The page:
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  Classical Editor Rob Barnett    


 

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Three Piano Concerti -Three Great Virtuosi
Franz LISZT (1811-1886)
Piano Concerto No.1 in E flat major G124 (1849) [16:17]
Simon Barere (piano)
New York Philharmonic Orchestra/David Broekman
rec. Carnegie Hall, May 17, 1946
Camille SAINT-SAËNS (1835-1921)
Piano Concerto No.2 in G minor Op. 22 (1868) [22:15]
Reginald Paul (piano)
Metropolitan Symphony Orchestra/Stanley Chapple
rec. Stoll Theatre, London early 1930
Ignacy Jan PADEREWSKI (1860-1941)
Piano Concerto in A minor Op. 17 (1888)  [31:34]
Jesús Mariá Sanroma (piano)
Boston Promenade Orchestra/Arthur Fiedler
rec. 1939
SYMPOSIUM 1353 [70:16]
 


This triptych of concertos bears witness to three soloists - which explains the rather cumbersome title of the disc. In essence we have one superman, one klaviertiger of ravenous divinity, the great Barere, one pianist whose star has waxed and waned over the years - Jesús Mariá Sanroma – and one almost unknown, Reginald Paul. The dice are loaded against Paul biographically so let’s start with him.
 
Alan Bush, who was at college with him, always maintained that Paul was the best sight-reader he’d ever met. That’s not necessarily a qualification for pianistic status but Paul was undoubtedly a fine chamber player and later an equally fine teacher. Born in London in 1894 he was a Matthay pupil at the Royal Academy and later formed a duo with violinist Harold Fielding, who’d taken lessons with Sammons and was later a well-known music promoter. Paul founded the London Pianoforte Quartet in 1932 a group that contained the core of the Stratton Quartet (George Stratton, Watson Forbes and John Moore). He taught at his old college for many years. Yet he didn’t record heavily and this makes this 1930 traversal all the more valuable as a document of his playing in its youthful prime.
 
Recorded for Broadcast in 1930 this performance of the Saint-Saens G minor concerto was the first electric set to be issued. Arthur de Greef and Landon Ronald had earlier collaborated on an HMV acoustic. Broadcast Twelve was one of the cheap British labels that proliferated at around this time and copies often turn up in less than pristine condition. The set used here is generally fine but has some scrunchy moments and some blasting at fortes. Paul proves a good soloist, though not one who could attain the degree of sparkle that someone such as, say, Moiseiwitsch could find in this work – even granted that Moiseiwitsch sounded a touch tired in his 1947 recording with Basil Cameron. Paul has the work under his fingers and if he can seem a touch reserved in the finale he compensates with fine legato and a sure stylistic awareness.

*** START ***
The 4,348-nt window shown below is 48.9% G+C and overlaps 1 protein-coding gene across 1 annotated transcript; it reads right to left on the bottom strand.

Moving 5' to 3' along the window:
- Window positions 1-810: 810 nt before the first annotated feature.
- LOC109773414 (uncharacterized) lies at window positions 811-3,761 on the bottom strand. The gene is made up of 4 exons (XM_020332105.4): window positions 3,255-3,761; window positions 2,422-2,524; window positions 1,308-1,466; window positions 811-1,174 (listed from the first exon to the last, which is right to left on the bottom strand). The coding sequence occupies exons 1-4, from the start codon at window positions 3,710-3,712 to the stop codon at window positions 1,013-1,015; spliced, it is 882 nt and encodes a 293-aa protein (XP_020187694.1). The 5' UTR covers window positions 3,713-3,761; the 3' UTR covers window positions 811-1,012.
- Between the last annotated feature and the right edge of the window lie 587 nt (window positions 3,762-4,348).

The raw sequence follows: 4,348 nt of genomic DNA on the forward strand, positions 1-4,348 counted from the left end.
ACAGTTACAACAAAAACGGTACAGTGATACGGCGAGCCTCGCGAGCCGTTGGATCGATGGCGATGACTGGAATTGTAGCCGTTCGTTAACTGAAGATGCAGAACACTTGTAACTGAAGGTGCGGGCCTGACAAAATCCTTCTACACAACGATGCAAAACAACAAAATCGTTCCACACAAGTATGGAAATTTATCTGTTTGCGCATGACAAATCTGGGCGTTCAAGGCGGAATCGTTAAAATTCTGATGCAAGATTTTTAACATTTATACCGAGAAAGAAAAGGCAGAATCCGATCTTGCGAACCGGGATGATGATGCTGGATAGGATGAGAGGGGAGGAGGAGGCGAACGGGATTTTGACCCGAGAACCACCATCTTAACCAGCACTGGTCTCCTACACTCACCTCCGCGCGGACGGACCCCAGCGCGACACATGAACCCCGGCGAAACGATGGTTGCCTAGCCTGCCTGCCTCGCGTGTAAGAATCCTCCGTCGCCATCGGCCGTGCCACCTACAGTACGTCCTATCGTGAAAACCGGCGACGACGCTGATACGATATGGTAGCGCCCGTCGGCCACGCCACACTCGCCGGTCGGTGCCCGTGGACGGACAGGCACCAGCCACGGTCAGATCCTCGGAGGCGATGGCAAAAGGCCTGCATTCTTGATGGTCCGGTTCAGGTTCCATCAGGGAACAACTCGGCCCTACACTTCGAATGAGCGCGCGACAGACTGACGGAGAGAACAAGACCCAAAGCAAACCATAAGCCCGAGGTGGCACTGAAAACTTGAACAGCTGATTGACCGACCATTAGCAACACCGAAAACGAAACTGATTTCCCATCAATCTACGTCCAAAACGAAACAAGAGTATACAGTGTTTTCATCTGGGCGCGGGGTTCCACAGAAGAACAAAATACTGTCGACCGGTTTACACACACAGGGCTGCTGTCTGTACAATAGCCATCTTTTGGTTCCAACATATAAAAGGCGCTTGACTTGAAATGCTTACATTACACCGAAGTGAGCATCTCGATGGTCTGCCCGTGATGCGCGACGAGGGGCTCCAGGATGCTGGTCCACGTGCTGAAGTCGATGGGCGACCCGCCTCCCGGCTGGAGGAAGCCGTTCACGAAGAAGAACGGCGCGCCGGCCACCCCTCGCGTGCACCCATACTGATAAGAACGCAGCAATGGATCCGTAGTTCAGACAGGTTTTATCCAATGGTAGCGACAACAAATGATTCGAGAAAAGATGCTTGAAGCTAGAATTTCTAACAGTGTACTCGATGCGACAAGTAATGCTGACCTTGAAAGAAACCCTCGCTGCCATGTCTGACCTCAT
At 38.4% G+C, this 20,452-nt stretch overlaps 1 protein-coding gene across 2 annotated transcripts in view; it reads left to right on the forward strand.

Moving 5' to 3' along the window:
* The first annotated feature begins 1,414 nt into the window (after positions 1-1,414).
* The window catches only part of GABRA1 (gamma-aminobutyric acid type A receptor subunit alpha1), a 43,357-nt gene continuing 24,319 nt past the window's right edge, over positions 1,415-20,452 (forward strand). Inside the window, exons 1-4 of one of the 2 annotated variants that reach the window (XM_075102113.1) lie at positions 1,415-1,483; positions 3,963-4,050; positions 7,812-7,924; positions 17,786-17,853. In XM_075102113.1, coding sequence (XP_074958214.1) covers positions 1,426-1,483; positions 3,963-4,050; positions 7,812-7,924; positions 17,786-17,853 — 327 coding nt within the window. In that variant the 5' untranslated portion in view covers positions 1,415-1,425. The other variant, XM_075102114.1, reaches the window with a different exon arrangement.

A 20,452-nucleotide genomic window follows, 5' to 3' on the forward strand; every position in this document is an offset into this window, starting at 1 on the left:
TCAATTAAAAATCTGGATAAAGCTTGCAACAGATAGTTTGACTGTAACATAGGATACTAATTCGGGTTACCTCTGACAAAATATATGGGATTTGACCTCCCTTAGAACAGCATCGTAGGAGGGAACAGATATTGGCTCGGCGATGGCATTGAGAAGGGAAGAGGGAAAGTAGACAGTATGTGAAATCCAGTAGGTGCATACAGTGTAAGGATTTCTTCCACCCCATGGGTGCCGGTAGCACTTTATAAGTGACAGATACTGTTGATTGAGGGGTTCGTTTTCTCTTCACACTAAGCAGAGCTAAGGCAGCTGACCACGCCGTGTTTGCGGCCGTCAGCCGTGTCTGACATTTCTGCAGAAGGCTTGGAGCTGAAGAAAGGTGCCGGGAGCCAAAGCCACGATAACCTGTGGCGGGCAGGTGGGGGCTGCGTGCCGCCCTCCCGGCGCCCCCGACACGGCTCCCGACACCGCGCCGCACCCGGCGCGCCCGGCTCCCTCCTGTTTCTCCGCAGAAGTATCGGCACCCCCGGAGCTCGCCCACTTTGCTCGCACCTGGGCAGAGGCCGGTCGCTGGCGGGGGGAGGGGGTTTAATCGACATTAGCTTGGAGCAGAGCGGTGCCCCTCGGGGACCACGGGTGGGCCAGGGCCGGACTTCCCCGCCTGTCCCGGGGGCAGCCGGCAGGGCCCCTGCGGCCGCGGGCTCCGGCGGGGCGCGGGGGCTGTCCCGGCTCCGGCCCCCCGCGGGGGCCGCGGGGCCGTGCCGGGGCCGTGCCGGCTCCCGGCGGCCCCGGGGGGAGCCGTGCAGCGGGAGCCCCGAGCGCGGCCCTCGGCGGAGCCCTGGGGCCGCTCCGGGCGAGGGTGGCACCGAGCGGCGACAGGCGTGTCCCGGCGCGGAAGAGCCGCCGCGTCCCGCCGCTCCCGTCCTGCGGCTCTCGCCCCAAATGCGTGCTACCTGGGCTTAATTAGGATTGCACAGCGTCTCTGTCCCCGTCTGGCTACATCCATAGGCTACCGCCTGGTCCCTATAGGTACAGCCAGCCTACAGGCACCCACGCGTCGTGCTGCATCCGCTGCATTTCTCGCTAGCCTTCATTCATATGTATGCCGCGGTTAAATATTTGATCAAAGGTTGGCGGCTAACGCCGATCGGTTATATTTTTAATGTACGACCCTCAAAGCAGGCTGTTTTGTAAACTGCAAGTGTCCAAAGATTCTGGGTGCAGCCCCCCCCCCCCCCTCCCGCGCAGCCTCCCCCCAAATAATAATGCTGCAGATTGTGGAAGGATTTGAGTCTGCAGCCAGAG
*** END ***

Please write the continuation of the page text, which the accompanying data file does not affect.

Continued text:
This is fine retrieval work from Symposium and while I have the floor they would do a real service in investigating the rest of the Broadcast and other catalogues. Paul’s British contemporary Maurice Cole made a number of highly impressive discs for Broadcast – I think especially of his Chopin, Rachmaninov and the Grieg Concerto with the same Metropolitan band (and Stanley Chapple) that accompanies Reginald Paul. He also made some less well-known sides for Aco – and they are no less impressive. Cole is an undeservedly neglected figure though some will remember his Bach LPs from the 1960s. He was married to the fiddler Winifred Small, with whom he also recorded, and we should have examples of his musicianship on CD. End of sermon.
 
Jesús Mariá Sanroma gives us his excellent Paderewski concerto but unlike the Paul, which has hitherto never been reissued, this is terra cognita. Pearl has an all-Sanroma disc but this Symposium is better done and better pitched as well. Whatever the vicissitudes of his career and reputation I’ve always greatly liked his playing. Maybe he doesn’t have Earl Wild’s leonine magnetism in this kind of work – but then few do - but he’s rhythmically alert and vivacious and has a beautiful cantabile tone in the slow movement. The first movement cadenza is played with romantic finesse and freedom. It’s a slight pity that there’s some flutter in the copy used for the finale as it’s slightly distracting from the performance. Symposium omits the recording date, which was 1939.
 
There’s not much to be said about the blistering Liszt. This has seen service on APR’s Barere edition but again this Symposium has the better copy. It’s a more immediate transfer, sharper in detail without being graphic; less muffled and indistinct. So a big improvement for Barere adherents. The performance is occasionally accident-prone but the dropped notes are mere bagatelles in the face of such coruscating and occasionally exhausting pianism. Barere’s singing line in the slow movement is a wonder in itself. Symposium is reluctant to credit an orchestra; it was the New York Philharmonic.
 
Yoking together these three very different pianists and concertos obviously has pitfalls and I can imagine objections. For collectors, though, one could advance counter-arguments as to the desirability of hearing the Paul, and the technical advances in the other two concerto performances. And let me repeat my hopes regarding the rest of the Broadcast catalogue.
 
Jonathan Woolf

 

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